Thumbs Up/Down

8 stars: A look back at ASCO spotlights the top cancer drugs to watch, and 1 to forget

I’ve been making the trek to ASCO for some years now, and I don’t recall any other week that rivals what I’ve just seen. There wasn’t just important data to report on, there was a lot of it.

CAR-T, with all of its splendid initial promise in liquid tumors, is reaching the first major commercial finish line, with Novartis’ $NVS CTL019 out in front of Kite’s $KITE KTE-C19 by a nose. Novartis waited to capture the industry’s attention at another conference mid-week with head-to-head data, but you better believe it figured prominently on my ASCO interview schedule.

Juno $JUNO, knocked out of the first race, is making a strong comeback bid with JCAR017, which will likely figure prominently in the second wave therapies to get a close examination in a pivotal trial.

But what about BCMA? Bluebird $BLUE truly wowed the field with data from its closely-watched Celgene-partnered program for bb2121 in treating multiple myeloma. But in this field the potential for surprise underlies every twist and turn of the immuno-oncology field. And so we find an obscure Chinese company called Nanjing Legend — “great name, isn’t it?” said chief bluebird Nick Leschly with a smile as we compared BCMA data — getting shoved into ASCO’s marquee circle with even better data from a larger group.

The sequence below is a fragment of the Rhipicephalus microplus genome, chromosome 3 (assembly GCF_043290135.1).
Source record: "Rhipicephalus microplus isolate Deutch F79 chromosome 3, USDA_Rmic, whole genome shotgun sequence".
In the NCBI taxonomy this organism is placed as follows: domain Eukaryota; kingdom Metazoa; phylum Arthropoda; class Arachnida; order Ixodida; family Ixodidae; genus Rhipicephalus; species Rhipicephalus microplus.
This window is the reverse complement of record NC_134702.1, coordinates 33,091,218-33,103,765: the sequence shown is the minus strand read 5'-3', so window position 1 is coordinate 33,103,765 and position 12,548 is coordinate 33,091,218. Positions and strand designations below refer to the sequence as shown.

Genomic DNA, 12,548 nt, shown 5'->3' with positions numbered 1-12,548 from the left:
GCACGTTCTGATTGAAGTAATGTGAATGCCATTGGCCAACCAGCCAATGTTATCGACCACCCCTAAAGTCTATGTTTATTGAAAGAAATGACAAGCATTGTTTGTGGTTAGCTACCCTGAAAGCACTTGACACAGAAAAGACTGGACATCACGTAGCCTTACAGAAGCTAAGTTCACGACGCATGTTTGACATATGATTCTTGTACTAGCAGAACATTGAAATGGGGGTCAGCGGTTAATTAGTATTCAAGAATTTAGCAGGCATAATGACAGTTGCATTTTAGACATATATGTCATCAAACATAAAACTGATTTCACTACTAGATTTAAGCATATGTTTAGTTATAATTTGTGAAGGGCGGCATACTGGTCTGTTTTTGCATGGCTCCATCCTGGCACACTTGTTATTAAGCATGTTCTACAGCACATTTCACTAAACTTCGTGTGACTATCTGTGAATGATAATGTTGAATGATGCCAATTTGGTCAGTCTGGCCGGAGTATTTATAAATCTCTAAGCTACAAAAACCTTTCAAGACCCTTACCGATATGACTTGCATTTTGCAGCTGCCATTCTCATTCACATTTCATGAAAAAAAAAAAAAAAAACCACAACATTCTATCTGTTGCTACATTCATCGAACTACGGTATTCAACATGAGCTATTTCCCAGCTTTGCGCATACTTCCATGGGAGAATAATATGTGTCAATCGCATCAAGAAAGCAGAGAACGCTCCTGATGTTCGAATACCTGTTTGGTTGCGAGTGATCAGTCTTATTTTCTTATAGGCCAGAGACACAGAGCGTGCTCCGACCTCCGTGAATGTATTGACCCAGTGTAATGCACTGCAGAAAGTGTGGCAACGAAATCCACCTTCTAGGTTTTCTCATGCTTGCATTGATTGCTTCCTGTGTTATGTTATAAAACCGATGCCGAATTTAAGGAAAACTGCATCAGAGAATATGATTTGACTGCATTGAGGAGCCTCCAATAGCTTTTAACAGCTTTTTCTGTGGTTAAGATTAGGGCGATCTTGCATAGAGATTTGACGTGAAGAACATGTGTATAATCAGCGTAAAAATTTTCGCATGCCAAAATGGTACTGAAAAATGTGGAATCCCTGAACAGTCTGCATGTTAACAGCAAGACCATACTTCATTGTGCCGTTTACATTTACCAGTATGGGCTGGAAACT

So now we have a new drug to track.

I’ll admit, Loxo execs have a wearying habit of touting every tiny bit of new data on positive outcomes, but it $LOXO too is looking to make cancer drug history by going after a dual adult/pediatric approval based on a biomarker, following closely on a genetic breakthrough by Merck $MRK.

One story that didn’t get much traction overall, but should have, belonged to Regeneron $REGN and its Big Pharma partner Sanofi, which are moving ahead with a next-gen PD-1 checkpoint, REGN2810. Regeneron has one of the best antibody development shops in the world. And if its researchers are right, they’ve gleaned new insights on the field that could have a profound affect on how these drugs are made and used. If you missed it, I’d encourage you to go back for another look.

Incyte’s new updated data $INCY on epacadostat were also gone over with a fine tooth comb. There have been some recent jitters in the IDO1 field, but Incyte remains out front as the big PD-(L)1 Phase III trials with Merck and Bristol-Myers Squibb get underway.

There have been a few IDO jitters evident, though, especially after Roche’s team held their noses while discussing their IDO1 data for GDC-0919 (navoximod), in-licensed from NewLink for $150 million up front.

Independent cancer drug investor Brad Loncar was on hand for the Roche presentation at ASCO, and noted a detectable sound of skepticism.

A few days later, Roche’s Genentech kicked it out of the pipeline. For NewLink $NLNK, which has experienced a string of punishing setbacks, it was another cautionary tale to remind observers that not everyone is succeeding in the booming oncology business. But the standouts mark potentially new standards of therapy in oncology. And the progress is gathering speed.


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